Almost everyone knows what its like to go to bed in anticipation of a good night’s sleep, and not be able to fall asleep. You start tossing and turning, and then you start worrying that you aren’t going to be able to fall asleep, so the worry makes sleeping even more difficult. For those who know that their very life and health depends on sleep, worry that not being able to fall asleep will affect their health. Yet it is frustrating because it seems as if there is not a darn thing you can do about it.
These kinds of scenarios don’t seem to affect the young who go to bed and sleep like a baby. It seems as the older we get the more trouble we have falling asleep. Many women in their peri-menopause and menopause years can attest to the frustration of going to bed just to watch their husband’s fall asleep as soon as the head hits the pillow.
What exactly is going on in the body of a woman who is going through the stages of menopause? Well, for one the loss of estrogen stimulates the adrenal glands, and brings on a stress response. Circadium rhythms, the body’s internal clock, upset the balance of hormones that are secreted by the pituitary and the pineal glands, which occur at night.
I have been through menopause and I was very blessed to have only had a couple of hot flashes, and I have never had night sweats. However, many women experience these hot flashes and night sweats which further inflict them when they are trying to sleep.
Peri-menopause can start ten years earlier than your actual cessation of menses, and that is what happened to me. At forty years old I was experiencing signs of menopause, so though I didn’t have hot-flashes the on-set of insomnia seemed to more than made up for it.
Chronic sleep deprivation is problematic because sleep is the time that our body renews itself, and with this deprivation comes a lack of mental clarity and problem solving skills. During stages 3 and 4 (deep sleep) blood levels of substances which activate the immune system increase, and the skin restores itself by turning out new cells. Our tissues and muscles repair themselves, while at the same time levels of the stress hormone cortisol decline so that the adrenals get a much needed rest.
Without sleep these very important internal machinations cannot take place, and our body ages faster. The stress hormone cortisol continues on its destructive path causing metabolic problems which cause weight gain, and important nutrients are prevented from getting food to the areas of need.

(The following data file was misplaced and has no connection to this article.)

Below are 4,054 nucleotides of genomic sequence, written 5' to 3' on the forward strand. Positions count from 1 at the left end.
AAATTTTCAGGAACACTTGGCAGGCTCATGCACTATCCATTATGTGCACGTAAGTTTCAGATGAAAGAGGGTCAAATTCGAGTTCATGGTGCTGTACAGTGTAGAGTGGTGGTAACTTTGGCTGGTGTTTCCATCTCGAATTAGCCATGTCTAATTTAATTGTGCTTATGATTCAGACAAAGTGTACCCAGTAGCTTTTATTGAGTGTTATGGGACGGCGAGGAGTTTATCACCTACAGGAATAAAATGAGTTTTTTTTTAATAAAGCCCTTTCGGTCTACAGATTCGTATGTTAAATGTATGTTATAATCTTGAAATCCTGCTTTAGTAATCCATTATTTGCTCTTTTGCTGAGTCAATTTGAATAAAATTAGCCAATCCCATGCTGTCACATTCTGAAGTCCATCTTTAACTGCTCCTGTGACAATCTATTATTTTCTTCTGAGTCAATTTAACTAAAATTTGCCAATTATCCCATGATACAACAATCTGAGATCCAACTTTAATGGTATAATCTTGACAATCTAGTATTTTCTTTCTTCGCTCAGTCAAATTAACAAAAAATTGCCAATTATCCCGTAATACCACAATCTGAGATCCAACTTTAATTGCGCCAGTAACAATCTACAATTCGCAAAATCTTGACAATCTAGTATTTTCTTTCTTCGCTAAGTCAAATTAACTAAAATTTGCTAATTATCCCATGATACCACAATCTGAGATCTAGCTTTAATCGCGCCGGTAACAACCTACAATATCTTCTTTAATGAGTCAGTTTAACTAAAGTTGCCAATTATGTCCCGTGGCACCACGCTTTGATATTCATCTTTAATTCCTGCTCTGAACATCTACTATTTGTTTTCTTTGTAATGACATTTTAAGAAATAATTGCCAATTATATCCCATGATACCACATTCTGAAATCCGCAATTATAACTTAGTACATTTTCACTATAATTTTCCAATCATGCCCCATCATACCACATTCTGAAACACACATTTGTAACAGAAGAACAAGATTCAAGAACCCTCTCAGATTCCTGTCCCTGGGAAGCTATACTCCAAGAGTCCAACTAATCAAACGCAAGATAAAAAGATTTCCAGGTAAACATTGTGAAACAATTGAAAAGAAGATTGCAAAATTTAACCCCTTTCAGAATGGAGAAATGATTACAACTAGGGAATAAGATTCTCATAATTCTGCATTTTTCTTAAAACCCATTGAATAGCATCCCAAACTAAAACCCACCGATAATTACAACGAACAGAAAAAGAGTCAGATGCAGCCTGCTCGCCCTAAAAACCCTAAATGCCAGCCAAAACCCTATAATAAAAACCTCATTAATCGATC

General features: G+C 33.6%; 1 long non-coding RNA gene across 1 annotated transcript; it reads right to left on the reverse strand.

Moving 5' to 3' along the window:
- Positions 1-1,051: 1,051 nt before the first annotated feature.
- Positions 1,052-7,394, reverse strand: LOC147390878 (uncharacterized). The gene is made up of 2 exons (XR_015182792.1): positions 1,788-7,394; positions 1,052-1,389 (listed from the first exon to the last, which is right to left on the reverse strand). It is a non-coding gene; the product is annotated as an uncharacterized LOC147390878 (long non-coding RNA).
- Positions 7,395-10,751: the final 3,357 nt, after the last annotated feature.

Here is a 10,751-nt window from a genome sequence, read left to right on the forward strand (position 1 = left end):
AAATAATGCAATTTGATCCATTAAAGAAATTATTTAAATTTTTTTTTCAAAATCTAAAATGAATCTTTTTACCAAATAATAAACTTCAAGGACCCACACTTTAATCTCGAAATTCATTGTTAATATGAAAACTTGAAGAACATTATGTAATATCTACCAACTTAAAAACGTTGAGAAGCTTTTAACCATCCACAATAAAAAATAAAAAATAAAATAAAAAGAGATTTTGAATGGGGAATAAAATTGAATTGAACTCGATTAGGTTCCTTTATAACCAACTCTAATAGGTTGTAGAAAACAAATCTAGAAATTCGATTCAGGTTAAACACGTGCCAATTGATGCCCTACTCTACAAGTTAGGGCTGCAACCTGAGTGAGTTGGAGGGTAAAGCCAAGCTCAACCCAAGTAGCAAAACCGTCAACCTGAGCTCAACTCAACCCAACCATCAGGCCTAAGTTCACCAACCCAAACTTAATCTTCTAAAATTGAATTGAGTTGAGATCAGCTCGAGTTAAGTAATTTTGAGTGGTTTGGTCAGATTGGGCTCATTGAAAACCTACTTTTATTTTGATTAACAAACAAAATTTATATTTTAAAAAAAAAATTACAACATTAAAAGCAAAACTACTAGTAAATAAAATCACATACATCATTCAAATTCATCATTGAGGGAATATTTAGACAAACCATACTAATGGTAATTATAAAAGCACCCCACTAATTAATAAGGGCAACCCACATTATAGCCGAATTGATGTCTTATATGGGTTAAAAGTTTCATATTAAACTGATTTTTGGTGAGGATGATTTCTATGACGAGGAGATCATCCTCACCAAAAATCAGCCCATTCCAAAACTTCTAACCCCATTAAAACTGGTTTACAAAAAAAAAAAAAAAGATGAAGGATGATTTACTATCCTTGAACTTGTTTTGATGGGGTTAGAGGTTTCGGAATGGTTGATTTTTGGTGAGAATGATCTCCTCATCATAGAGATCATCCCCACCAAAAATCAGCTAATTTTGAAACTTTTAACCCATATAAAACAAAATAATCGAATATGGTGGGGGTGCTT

Naturally restoring hormones can help get your circadian rhythms back on track, and will help you to go back to a more normal pattern of sleep. One of the natural things a woman can do to help restore hormonal balance is to eat more soy products. Soy has been a source of contention amongst scientists, primarily because there is evidence that processed soy products creates an artificial-like protein, which is inferior to unprocessed soy, such as whole edamame beans.
As well a woman may want to discuss with her doctor about estrogen hormone therapy. Bio-identical hormones, such as Estradiol, Estriol and Estrone should be monitored by your doctor so that you can be sure that your hormones are balanced. Many women have reported “feeling like a younger woman” with the help of these therapies.
Some of the symptoms of imbalanced estrogen are, but not limited to:
*difficulty falling asleep
*increased back and joint pain
*mood change etc.
Here are a few strategies to help combat insomnia while you are considering contacting your doctor to discuss hormone therapy:
*don’t drink alcohol before bed because though it helps you fall asleep you are less likely to stay asleep.
*find a wonderful calming tea that you sip while listening to soothing music.
*stop caffeine use early in the day, and because sugar is a stimulant it should be avoided before bed as well.
*Your bedroom should be a dark, quiet place that is peaceful. Light interrupts our natural circadian rhythms which can wake us up.
*Your bed should be used for sex and sleep only, not a place to contemplate the complexities of life.
*Resolve your differences and anger towards others well before bedtime, allowing your anxieties to calm.
*Figure out what gets you worked up and stressed, and find ways to resolve these issues, whether it be through exercise, journaling, meditating and forgiving.
One natural foods which aid in balancing the hormones is yams, as well as cabbage and citrus fruit for hot flashes.
Red raspberry leaf tea and black cohosh are also good for menopausal symptoms.
Some natural foods which help for insomniacs are:
wheat and zucchini
*for a more comprehensive list visit www.healingfoodsreference.com, which also has a long list of herbs such as valerian root and ginseng which help with insomnia.
As we age is it important to get the sleep we in order to help our immune systemto do the best possible job in repairing and rejuvenating our bodies.